Nose - Complex and powerful, layers of soft ripe citrusfruits, dipped in fresh honey and dusted with fragrant spices.
Palate - Creamy mouth-coating richness, hints of toffee with mouth-wateringly playful peppery notes which tingle the edges of the tongue.
Finish - Super smooth with soft lingering warmth and subtle hints of spice.
Ultimate Beverage Challenge 93 points - (Great Value)- Honey gold color. Sweet aroma is keenly malty, cereal-like, grassy, herbal, peppery, pleasing, easy. Taste profile reveals a layer of caramel that underpins the entire flavor experience. Finishes strong, sweet, grainy, honeyed. (Mar 2015)
Released 90 years after the end of the era which it celebrates, Cutty Sark Prohibition Edition has been crafted as a salute to the notorious Captain William McCoy, who smuggled Cutty Sark blended Scotch whisky into America during the Prohibition era of the 1920s.
|An old-fashioned lunch in the parlour of 3 St James’s Street in London on 23rd March 1923 changed the course of Scotch whisky history for ever. In attendance were Francis Berry and Hugh Rudd, the partners of the world’s most prestigious wine and spirits merchants, Berry Bros. & Rudd, together with Scottish artist James McBey. The conversation turned, inevitably, to whisky; Berrys’ had been selling its own brands for some time in the UK and a small amount had been exported to the USA to private customers immediately before World War I. Berry Bros. & Rudd, like all good merchants, knew what their customers liked and felt that heavy, dark whiskies would spoil the palate of their wine-loving clientele.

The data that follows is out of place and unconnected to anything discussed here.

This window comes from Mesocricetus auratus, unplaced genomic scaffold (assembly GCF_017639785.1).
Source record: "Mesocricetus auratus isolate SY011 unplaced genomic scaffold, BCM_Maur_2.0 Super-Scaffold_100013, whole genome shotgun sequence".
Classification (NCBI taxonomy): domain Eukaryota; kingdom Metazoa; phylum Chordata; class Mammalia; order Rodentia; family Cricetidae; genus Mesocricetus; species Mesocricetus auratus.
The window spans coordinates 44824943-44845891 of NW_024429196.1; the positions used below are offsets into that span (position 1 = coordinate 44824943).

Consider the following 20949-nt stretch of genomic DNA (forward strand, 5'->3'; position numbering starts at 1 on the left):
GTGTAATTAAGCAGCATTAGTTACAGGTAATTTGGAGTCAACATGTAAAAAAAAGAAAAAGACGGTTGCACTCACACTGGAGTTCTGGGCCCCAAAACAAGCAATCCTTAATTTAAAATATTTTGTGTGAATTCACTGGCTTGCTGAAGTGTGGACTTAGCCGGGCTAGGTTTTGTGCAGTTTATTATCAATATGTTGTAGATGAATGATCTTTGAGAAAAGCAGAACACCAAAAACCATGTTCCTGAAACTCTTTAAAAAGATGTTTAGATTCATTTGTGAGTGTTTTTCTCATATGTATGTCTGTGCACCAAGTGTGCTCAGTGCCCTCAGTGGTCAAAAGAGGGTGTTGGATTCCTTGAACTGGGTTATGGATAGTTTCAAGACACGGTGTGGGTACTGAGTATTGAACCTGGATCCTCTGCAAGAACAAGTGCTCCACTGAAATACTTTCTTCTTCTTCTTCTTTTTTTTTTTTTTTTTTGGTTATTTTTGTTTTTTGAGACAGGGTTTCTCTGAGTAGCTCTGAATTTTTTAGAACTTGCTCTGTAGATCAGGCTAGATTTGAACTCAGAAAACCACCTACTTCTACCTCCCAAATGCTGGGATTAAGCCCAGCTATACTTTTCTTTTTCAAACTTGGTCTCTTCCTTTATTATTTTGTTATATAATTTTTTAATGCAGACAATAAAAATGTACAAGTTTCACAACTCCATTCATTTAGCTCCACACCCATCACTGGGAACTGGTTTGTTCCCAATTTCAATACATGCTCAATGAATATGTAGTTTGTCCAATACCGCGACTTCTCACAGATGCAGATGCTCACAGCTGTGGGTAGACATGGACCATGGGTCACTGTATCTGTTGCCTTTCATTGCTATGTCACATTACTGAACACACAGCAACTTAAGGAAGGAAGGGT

The USA was in the grips of Prohibition but there were signs that this would not last forever; the partners saw an opportunity to create a new type of blended Scotch specifically for an international market. It was suggested that this whisky should differentiate itself from those already available by being lighter in style, blended only from the very finest whiskies. The new blend was to be bottled at its naturally pale colour to avoid the danger of caramel colouring masking its more subtle flavours. Coincidentally, this style of blended whisky would suit their personal tastes as wine drinkers.
Other blenders continued to market heavier, darker blends giving the new Berry Bros. & Rudd blend a real point of difference in an already competitive market. All that was missing was a name; the world’s fastest ship – a tea clipper named Cutty Sark – had just returned from many years trading and was much in the news at the time. James McBey, a keen sailor, suggested that this would be an admirable name for the new whisky. He then proceeded to draw a preliminary design on a napkin and used the correct term ‘Scots’ rather than the more common ‘Scotch’ whisky.